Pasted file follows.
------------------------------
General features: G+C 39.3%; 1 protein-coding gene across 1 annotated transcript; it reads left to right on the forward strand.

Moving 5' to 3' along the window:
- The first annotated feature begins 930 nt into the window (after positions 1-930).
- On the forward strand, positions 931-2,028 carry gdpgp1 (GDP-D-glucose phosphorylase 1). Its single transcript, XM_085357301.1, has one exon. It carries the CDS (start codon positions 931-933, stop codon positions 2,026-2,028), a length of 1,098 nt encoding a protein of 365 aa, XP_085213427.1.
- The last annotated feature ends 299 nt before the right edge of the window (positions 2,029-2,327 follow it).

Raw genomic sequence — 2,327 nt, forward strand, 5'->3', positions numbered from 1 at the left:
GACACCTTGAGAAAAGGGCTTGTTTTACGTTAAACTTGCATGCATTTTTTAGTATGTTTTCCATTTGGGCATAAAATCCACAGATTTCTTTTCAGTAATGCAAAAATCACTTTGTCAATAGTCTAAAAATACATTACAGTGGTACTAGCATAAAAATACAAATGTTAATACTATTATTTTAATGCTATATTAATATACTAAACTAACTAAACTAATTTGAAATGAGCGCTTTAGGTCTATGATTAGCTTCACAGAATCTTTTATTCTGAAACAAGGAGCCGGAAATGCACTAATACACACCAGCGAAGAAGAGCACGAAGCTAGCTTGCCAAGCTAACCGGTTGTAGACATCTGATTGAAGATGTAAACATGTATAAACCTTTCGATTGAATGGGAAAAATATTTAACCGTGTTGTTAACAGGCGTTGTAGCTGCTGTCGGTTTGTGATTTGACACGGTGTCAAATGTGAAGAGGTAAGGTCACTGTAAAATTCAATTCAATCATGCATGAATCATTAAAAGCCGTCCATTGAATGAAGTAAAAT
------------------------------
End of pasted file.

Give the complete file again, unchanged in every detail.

General features: G+C 39.3%; 1 protein-coding gene across 1 annotated transcript; it reads left to right on the forward strand.

Moving 5' to 3' along the window:
- The first annotated feature begins 930 nt into the window (after positions 1-930).
- On the forward strand, positions 931-2,028 carry gdpgp1 (GDP-D-glucose phosphorylase 1). Its single transcript, XM_085357301.1, has one exon. It carries the CDS (start codon positions 931-933, stop codon positions 2,026-2,028), a length of 1,098 nt encoding a protein of 365 aa, XP_085213427.1.
- The last annotated feature ends 299 nt before the right edge of the window (positions 2,029-2,327 follow it).

Raw genomic sequence — 2,327 nt, forward strand, 5'->3', positions numbered from 1 at the left:
GACACCTTGAGAAAAGGGCTTGTTTTACGTTAAACTTGCATGCATTTTTTAGTATGTTTTCCATTTGGGCATAAAATCCACAGATTTCTTTTCAGTAATGCAAAAATCACTTTGTCAATAGTCTAAAAATACATTACAGTGGTACTAGCATAAAAATACAAATGTTAATACTATTATTTTAATGCTATATTAATATACTAAACTAACTAAACTAATTTGAAATGAGCGCTTTAGGTCTATGATTAGCTTCACAGAATCTTTTATTCTGAAACAAGGAGCCGGAAATGCACTAATACACACCAGCGAAGAAGAGCACGAAGCTAGCTTGCCAAGCTAACCGGTTGTAGACATCTGATTGAAGATGTAAACATGTATAAACCTTTCGATTGAATGGGAAAAATATTTAACCGTGTTGTTAACAGGCGTTGTAGCTGCTGTCGGTTTGTGATTTGACACGGTGTCAAATGTGAAGAGGTAAGGTCACTGTAAAATTCAATTCAATCATGCATGAATCATTAAAAGCCGTCCATTGAATGAAGTAAAAT